Technology, and robotics, know no borders. In this day and age when people use high speed internet connections to talk via Skype, or watch videos on YouTube, it's not unusual to find people experimenting, learning, sharing, and having a tremendous amount of fun with robot all over the globe.
For example, we just found out about a really exciting robot and technology competition that will take place next January in Bombay, and the way that we came across the information involved at least five different countries and at least as many timezones.
Although we grew up in the United States - Southern California to be more precise - and have a technical/engineering background, our first exposure to micromouse competitions was just a few years ago here in Japan.
We happened to drop by one of the All Japan Micromouse events that have been staged for the past 27 years and were totally blown away, and captivated, by the advanced designs and lightening fast speeds. Of course logically we knew the basic premise was to build a small mobile robot that could find it's way through a complex maze, and then make a speed run. But what we saw at the event threw logic and reason out the window.
The micromouse robots in competition were primarily from Japan, Singapore, and Korea with a few entries from the US. The robots literally traversed the maze so fast that we couldn't keep up with their movements with our hand-held video camera. Ever since that day we've been dyed-in-the-wool micromouse fans (fanatics?) and try to attend every competition here in Japan that we can.
Micromouse, as a robot competition, was first originated in the U.S. going back all the way to 1972. In the late 1970's the maze solving aspect was added quickly followed by the "Amazing Micromouse Maze Contest" that took place in June, 1979. Most of the rules used in global competitions are still based on that original contest regulations with very few changes. The Japanese first started holding micromouse competitions about 27 years ago, and have staged them continuously ever since. Many of the most well known Japanese robot leaders have been involved in micromouse at one point or another in their careers.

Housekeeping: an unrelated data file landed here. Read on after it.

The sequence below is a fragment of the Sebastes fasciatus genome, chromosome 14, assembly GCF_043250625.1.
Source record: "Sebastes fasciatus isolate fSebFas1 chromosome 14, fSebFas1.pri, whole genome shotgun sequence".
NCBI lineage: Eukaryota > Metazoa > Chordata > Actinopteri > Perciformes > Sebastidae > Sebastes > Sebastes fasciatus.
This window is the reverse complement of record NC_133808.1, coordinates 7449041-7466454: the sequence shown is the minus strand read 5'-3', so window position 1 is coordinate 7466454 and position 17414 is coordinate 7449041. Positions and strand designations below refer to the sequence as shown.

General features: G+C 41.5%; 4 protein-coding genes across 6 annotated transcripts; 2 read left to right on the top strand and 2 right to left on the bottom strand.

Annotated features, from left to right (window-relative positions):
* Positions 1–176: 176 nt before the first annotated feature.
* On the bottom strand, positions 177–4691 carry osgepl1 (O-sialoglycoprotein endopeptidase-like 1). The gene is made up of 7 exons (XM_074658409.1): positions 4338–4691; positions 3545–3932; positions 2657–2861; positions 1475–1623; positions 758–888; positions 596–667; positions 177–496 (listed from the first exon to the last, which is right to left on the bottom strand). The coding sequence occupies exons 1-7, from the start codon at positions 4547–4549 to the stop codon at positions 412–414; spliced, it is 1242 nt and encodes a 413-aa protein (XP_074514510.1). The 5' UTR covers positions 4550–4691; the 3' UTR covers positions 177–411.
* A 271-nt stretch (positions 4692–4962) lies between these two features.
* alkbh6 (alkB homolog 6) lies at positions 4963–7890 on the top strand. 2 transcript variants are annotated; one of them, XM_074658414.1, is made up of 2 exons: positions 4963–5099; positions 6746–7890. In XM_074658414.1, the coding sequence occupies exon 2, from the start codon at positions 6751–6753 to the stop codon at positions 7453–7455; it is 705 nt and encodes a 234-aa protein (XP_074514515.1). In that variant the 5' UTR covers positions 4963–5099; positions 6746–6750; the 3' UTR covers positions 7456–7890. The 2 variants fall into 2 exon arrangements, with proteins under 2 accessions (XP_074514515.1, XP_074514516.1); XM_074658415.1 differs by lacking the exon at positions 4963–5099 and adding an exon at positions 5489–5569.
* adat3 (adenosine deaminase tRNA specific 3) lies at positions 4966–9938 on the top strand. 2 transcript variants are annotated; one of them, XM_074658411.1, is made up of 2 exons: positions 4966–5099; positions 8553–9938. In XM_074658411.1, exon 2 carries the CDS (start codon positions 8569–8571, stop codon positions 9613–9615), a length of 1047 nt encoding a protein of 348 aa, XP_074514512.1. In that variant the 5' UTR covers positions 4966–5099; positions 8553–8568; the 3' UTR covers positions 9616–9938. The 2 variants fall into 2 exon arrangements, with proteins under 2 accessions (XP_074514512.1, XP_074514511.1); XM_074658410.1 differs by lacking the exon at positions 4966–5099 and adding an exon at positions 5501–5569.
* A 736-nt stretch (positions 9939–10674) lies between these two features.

For example, Nishimura - who heads the ROBO-ONE organization in Japan also plays an active role in the micromouse activities and events, and Morinaga, the creator of Metallic Fighter - the ROBO-ONE champion, has designed and built several top micromouse robots over the years. While his primary focus recently has been on the ROBO-ONE humanoid robots, Morinaga is still very active in the micromouse world and is expected to compete in the All Japan Micromouse Contest scheduled to be held in Nagai this coming November.
At the same time, active organizations developed on the opposite side of the globe in Europe and the U.K. And so, earlier today we (American) were browsing the internet from Japan where we happen to live and work, and happened to check a micromouse website in the U.K. and happened to read a post by an engineering teacher in Singapore that was looking for overseas micromouse contests that his students could enter. And, in response to his request, two people had responded - one encouraging him to consider having his students participate in an upcoming UK micromouse competition, and a second response from Bombay, India also encouraging participation in a micromouse event next January. So, we felt compelled to follow the links - kind of like a mouse who can smell some tasty cheese just around the next maze corner.
We weren't disappointed. What we found was some very, very tasty robotic cheese indeed.
The Bombay event, Techfest 2007 includes quite a number of robot competition events in addition to micromouse. Held annually, the event draws participation from all over the world. Here's what they had to say:
Techfest is the Annual International Science and Technology Festival of IIT Bombay, India. With the distinction of being the largest of its kind in Asia, Techfest attracts a crowd of over 30,000 from various colleges in India and abroad, in competitions that are considered to be a class of their own. Techfest has always been known for devising novel competitions that incorporate latest trends in technology and demand only the best efforts to emerge victorious.
This year Techfest has 3 major competitions which are projected on an international platform: Micromouse, SNAP and Full Throttle (Afterburn).
Micromouse has been the centre of attraction in Techfest, with participants from India, Nepal, Sri Lanka, Pakistan, Singapore, Iran and as far as USA battling it out and setting newer records every time. The Micromouse maze in Techfest is considered to be the most coveted in Asia, with a cash prize of USD 750 along with glory to take away. The details about Micromouse can be seen at www.techfest.org/ibots/micromouse ,
For international teams, Techfest provides travel reimbursement once they qualify certain elimination criterion.
The details about the international policy can be seen at www.techfest.org/international.
Techfest 2007 - Bombay, India
Micromouse @ TIC - U.K.